Philosophy:Decision rule

From HandWiki

In decision theory, a decision rule is a function which maps an observation to an appropriate action. Decision rules play an important role in the theory of statistics and economics, and are closely related to the concept of a strategy in game theory.

In order to evaluate the usefulness of a decision rule, it is necessary to have a loss function detailing the outcome of each action under different states.

Formal definition

Given an observable random variable X over the probability space [math]\displaystyle{ \scriptstyle (\mathcal{X},\Sigma, P_\theta) }[/math], determined by a parameter θ ∈ Θ, and a set A of possible actions, a (deterministic) decision rule is a function δ : [math]\displaystyle{ \scriptstyle\mathcal{X} }[/math]→ A.

Examples of decision rules

  • An estimator is a decision rule used for estimating a parameter. In this case the set of actions is the parameter space, and a loss function details the cost of the discrepancy between the true value of the parameter and the estimated value. For example, in a linear model with a single scalar parameter [math]\displaystyle{ \theta }[/math], the domain of [math]\displaystyle{ \theta }[/math] may extend over [math]\displaystyle{ \mathcal{R} }[/math] (all real numbers). An associated decision rule for estimating [math]\displaystyle{ \theta }[/math] from some observed data might be, "choose the value of the [math]\displaystyle{ \theta }[/math], say [math]\displaystyle{ \hat{\theta} }[/math], that minimizes the sum of squared error between some observed responses and responses predicted from the corresponding covariates given that you chose [math]\displaystyle{ \hat{\theta} }[/math]." Thus, the cost function is the sum of squared error, and one would aim to minimize this cost. Once the cost function is defined, [math]\displaystyle{ \hat{\theta} }[/math] could be chosen, for instance, using some optimization algorithm.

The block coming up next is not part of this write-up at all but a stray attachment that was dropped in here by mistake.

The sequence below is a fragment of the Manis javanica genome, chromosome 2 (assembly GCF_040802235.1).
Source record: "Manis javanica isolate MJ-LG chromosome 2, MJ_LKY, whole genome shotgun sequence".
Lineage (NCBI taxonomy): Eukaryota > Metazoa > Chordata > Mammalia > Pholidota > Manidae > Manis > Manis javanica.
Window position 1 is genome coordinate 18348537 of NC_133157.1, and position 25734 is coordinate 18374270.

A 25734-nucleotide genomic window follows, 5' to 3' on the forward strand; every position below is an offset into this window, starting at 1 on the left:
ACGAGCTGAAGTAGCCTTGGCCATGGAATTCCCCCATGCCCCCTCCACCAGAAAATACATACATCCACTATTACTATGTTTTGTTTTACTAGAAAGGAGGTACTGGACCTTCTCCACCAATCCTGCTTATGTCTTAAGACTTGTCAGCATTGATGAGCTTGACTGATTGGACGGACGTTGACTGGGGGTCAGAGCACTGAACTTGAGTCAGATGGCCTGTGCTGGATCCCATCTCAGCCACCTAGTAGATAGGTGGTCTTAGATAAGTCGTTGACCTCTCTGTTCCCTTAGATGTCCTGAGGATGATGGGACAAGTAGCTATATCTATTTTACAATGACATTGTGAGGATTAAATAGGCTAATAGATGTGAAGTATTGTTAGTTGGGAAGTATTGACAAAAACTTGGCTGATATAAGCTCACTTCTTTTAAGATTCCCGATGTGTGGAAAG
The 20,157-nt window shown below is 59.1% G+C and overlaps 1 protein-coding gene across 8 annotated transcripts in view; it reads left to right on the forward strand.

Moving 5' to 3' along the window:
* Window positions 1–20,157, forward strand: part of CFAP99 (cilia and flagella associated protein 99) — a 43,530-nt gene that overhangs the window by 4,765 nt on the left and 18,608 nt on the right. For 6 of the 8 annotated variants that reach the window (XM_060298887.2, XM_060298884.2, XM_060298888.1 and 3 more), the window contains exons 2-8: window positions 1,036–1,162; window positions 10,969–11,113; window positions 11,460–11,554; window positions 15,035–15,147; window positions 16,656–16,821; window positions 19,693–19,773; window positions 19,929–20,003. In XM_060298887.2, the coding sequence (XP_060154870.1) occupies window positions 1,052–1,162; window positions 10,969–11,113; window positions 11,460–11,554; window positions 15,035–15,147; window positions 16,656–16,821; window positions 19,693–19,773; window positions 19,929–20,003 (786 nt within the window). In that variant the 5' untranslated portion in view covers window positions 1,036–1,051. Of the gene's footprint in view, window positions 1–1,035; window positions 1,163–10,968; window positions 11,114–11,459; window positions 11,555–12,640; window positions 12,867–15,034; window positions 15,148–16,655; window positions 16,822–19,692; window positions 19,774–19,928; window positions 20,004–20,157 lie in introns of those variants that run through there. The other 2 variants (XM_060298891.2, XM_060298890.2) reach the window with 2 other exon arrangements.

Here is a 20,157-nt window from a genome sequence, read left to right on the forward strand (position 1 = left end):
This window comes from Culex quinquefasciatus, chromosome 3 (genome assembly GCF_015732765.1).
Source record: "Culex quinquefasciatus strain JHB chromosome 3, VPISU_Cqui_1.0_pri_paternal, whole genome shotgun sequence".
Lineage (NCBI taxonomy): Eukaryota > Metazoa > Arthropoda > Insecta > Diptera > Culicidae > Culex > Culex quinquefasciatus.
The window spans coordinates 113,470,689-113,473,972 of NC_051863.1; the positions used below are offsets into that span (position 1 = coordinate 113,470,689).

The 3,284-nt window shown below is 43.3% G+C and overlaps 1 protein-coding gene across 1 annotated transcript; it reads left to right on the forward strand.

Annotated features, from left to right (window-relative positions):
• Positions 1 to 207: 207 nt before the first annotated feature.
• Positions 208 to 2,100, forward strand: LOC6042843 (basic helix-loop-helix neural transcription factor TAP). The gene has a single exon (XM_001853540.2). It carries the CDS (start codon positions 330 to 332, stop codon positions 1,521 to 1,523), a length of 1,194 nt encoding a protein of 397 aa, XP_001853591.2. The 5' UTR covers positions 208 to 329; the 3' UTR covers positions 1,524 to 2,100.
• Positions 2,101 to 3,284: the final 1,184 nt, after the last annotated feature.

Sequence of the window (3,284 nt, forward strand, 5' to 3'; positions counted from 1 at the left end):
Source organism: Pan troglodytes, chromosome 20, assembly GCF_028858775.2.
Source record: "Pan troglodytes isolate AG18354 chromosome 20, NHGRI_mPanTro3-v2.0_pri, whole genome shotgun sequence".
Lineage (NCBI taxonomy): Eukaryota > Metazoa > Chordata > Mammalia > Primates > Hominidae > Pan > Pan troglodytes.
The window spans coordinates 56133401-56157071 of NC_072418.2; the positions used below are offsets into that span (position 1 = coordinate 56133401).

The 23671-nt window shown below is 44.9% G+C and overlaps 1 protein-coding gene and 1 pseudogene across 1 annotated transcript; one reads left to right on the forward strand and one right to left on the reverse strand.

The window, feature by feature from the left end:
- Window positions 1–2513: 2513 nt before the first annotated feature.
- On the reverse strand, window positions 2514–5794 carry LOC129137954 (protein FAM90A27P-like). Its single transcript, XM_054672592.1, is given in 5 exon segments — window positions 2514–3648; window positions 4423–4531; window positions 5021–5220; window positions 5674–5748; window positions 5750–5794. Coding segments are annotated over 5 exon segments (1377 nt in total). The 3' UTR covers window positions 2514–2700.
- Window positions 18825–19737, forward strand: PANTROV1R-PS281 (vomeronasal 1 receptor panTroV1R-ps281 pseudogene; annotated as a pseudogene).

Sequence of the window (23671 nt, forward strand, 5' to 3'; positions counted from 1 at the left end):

• Out of sample prediction in regression and classification models.

See also